Then on October 2, the Border and Coast guards launched a protest over a decree to alter the payment of extras that effectively lowered the salaries of many officers. The protest by the guards eventually evolved into a call for a pay increase. The Border Guards were especially vocal in demanding a basic net salary of 7,000 pesos a month. The troops protesting said they had nothing else on their minds other than asking for a pay increase. “We are with democracy,” they said. The protests were staged by off-duty officers, meaning that technically this was not a mutiny. Yet the sight of men and women in uniform defying authority brought back stomach-churning memories of past military rebellions during democratic governments. Soon it was evident that the guards lacked political support. Buenos Aires Mayor Mauricio Macri, the leader of the centre-right opposition party PRO, urged them to “go back home to their families.” A Supreme Court justice has said the troops had to understand that they are different from other workers because they carry guns. Yet at the start of this week the protest was still not over.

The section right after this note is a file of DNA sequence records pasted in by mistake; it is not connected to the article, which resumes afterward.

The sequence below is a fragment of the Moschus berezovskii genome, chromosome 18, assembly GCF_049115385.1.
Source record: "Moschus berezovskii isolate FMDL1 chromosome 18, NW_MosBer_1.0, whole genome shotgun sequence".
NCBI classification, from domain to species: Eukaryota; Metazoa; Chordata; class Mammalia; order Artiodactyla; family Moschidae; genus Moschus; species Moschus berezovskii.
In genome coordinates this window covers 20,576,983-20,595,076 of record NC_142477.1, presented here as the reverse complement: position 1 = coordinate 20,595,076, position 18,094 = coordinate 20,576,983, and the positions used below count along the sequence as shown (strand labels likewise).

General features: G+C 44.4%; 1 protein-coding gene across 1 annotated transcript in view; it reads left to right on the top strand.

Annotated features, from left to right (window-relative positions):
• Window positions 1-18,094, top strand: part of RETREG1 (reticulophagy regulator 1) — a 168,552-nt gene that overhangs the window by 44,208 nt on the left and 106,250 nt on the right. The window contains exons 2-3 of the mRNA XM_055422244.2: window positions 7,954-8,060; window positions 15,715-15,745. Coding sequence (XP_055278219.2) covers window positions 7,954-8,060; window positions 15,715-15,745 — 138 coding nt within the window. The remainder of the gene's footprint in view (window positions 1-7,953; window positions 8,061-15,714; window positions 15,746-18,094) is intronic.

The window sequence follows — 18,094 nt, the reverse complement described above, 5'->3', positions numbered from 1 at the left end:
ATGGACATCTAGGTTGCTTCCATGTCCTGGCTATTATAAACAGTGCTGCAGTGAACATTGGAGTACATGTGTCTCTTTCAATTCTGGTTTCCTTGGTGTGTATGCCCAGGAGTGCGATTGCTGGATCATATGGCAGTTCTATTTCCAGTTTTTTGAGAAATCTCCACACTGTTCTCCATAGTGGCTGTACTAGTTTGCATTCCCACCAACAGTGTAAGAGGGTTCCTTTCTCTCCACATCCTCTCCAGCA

On Tuesday, Cabinet Chief Juan Manuel Abal Medina and Economy Minister Hernán Lorenzino called a press conference to announce that the demand for a starting salary of 7,000 pesos could not be met. The controversial decree, the officials said, would not be quashed. Abal Medina insisted that the decree had been maliciously interpreted by the top brass of the Border and Coast guards, angry because they would see their pay slashed when the system of extras was reformed. It was not designed to lower the pay of the rank and file, Abal Medina said.
Lorenzino pulled out of the International Monetary Fund’s meeting in Tokyo to deal with the crisis. A crisis it was.
On Tuesday night, after the ministers spoke, a small group of Border and Coast guards marched on Plaza de Mayo. On Wednesday, Raúl Garré, the brother of Security Minister Nilda Garré and a member of her Cabinet, resigned reportedly because he had written the decree that was signed by his sister and the President. But also on Wednesday the protest suddenly seemed to be over. There were no more off-duty officers yelling outside the Coast Guard headquarters in Puerto Madero and the Border Guards headquarters in Retiro. An order had been issued summoning all troops to report for duty. At least eight Border Guards who headed the protest, including one Raúl Maza, were also suspended.